“I again want to sincerely apologize for the inappropriate costumes worn by some of our employees at our Halloween Party in 2010. It was in extremely poor taste and I take full responsibility. I know people were extremely offended and people have every right to be upset with me and my firm.”
–Stephen Baum, whose New York foreclosure firm’s callous Halloween costumes from last year got the media and the blogosphere all fired up this week.
Over the weekend, the New York Times published pictures from a Buffalo, NY, foreclosure law firm’s Halloween party. Unfortunately—but perhaps predictably—the theme seemed to be “stereotypes of people we toss out on the street.” So lots of dirty, drunk homeless caricatures.
MERS, the Mortgage Electronic Registry System, is a legal fiction that—on paper—owns about half the mortgages in the United States. It was created in 1995 as a solution to the problem of slow-moving county property records offices. Banks and investors needed mortgages to move faster, so they registered once with the county in the name of MERS . . . and then basically lost track of the paperwork.
The New York Times explains why, but here’s the gist of it.
The foreclosure mess got messier over a month ago, when GMAC, Bank of America, and others were caught faking (essentially) affidavits supporting their foreclosure lawsuits. The irony of banks acting irresponsibly with their finances was not lost on the media. Of course, robo-signing, as it was soon termed, was already commonplace in another kind of business: debt buyers.
GMAC, a large mortgage lender, has been foreclosing like mad, apparently without bothering to check its facts. Here is an excerpt from a deposition of GMAC employee Jeffrey Stephen:
Q. So other than the due date and the balances due, is it correct that you do not know whether any other part of the affidavit that you sign is true?
A. That could be correct.
In short, the affidavits might as well be faked. Caught in the act, GMAC has stopped evicting homeowners and foreclosing mortgages in 23 states. Or mostly stopped, anyway.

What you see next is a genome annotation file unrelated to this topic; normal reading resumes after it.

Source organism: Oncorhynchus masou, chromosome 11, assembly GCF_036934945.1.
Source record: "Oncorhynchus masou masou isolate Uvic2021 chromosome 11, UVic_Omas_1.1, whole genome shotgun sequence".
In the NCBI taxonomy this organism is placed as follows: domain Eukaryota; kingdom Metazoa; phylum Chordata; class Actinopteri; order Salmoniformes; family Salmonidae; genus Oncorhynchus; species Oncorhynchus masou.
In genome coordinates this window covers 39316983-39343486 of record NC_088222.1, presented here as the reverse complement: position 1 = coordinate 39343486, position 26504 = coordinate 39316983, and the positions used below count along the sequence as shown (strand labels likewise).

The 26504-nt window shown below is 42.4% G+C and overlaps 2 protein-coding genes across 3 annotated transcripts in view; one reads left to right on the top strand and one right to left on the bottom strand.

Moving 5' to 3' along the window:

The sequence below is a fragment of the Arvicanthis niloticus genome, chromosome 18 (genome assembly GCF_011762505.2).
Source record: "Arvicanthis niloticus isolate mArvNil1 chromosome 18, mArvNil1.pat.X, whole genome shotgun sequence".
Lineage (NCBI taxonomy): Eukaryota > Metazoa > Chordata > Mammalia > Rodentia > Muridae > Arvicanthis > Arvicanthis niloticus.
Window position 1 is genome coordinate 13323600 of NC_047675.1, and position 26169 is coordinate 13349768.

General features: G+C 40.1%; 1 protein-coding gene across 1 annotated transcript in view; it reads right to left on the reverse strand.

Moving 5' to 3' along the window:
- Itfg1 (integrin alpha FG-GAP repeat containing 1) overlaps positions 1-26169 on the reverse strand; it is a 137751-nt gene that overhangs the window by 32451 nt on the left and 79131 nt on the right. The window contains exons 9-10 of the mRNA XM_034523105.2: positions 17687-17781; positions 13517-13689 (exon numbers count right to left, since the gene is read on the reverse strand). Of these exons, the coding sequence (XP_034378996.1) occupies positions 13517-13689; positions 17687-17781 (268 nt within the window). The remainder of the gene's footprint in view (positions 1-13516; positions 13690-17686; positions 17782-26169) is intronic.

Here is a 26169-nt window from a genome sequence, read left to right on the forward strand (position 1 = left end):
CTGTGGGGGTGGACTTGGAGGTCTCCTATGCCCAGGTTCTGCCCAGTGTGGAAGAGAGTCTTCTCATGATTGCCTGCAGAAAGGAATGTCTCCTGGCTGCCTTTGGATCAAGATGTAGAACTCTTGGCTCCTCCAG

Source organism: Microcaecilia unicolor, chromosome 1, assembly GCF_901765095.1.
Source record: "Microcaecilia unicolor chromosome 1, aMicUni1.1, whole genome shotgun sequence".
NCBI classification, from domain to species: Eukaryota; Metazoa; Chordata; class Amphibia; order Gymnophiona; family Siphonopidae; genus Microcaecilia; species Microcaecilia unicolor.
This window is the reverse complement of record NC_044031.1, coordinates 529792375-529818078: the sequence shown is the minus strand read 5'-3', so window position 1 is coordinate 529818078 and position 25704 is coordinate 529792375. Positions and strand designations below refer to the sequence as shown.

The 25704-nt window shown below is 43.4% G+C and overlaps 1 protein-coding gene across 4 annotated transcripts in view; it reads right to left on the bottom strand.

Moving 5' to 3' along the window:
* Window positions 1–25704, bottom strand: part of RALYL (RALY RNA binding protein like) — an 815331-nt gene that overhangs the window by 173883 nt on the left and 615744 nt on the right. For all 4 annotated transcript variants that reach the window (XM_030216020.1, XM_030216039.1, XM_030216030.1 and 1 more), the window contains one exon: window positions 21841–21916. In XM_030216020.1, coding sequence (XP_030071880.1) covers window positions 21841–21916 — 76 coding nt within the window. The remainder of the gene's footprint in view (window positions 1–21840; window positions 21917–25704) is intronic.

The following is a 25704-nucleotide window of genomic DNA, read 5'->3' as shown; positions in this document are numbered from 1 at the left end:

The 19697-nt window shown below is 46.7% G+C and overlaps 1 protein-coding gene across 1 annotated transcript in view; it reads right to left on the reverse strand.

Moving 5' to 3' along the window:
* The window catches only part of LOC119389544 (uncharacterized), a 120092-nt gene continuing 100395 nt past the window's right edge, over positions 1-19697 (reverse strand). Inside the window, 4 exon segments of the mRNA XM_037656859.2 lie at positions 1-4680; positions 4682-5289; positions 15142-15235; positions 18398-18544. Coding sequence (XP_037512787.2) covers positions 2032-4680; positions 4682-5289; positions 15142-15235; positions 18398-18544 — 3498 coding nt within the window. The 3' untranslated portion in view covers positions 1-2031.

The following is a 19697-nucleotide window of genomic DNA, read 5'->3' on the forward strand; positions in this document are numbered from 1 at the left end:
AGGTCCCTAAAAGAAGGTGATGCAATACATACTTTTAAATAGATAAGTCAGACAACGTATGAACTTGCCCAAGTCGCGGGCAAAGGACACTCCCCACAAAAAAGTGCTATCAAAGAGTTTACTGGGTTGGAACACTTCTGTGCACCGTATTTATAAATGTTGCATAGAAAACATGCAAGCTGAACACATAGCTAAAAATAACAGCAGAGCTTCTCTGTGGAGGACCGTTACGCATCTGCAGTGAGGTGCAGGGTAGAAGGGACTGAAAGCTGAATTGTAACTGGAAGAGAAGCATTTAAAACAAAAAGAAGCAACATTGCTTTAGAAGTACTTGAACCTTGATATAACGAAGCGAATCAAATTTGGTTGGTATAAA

Believe it or not, there are laws against this sort of thing. It’s just that nobody has bothered to enforce them.
“February saw an unexpected jump in foreclosure filings as the weak economy puts more pressure on borrowers.” Rise in foreclosures ‘a shock’ | CNN
Buried in an article about the “rocket docket” in Fort Myers, Florida is this quote:
Sixty percent of the cases handled here involve homeowners who were speculators and out-of-towners. They don’t bother showing up for the court hearing, so the process is quick, and many are handled in seconds.
I assume that figure is higher, in part, because Fort Myers is a popular place to buy a second (or third or fourth) home for vacationing. I don’t think many people are buying vacation homes in North Minneapolis.
Still, that figure does show just how inflated the housing bubble was before it popped.
“By the time the Senate returns next Monday from its July 4 recess, some 55,000 more homes will have entered foreclosure. And that’s hardly the full picture of the growing calamity. More than three million homeowners are currently at risk of default and millions more are expected to join them in the coming year as home prices drop, the economy falters and delinquencies rise. Yet the Senate went ahead with its vacation last Friday without passing a foreclosure prevention measure.” As Foreclosures Escalate | New York Times (via Consumer Law & Policy)
Surprise Surprise . . . mortgage rescue scams on the rise!!! Beware of anyone offering to rescue your home from foreclosure. If you are tempted, find a consumer lawyer to review the deal prior to closing.
Looks like YouWalkAway.com was one of those “right place, right time” startups. Bloomberg reports that foreclosures are skyrocketing as more and more homeowners just give up. Mortgages are secured loans, after all. Banks just never counted on having to accept the collateral instead of the payback. (via Consumerist)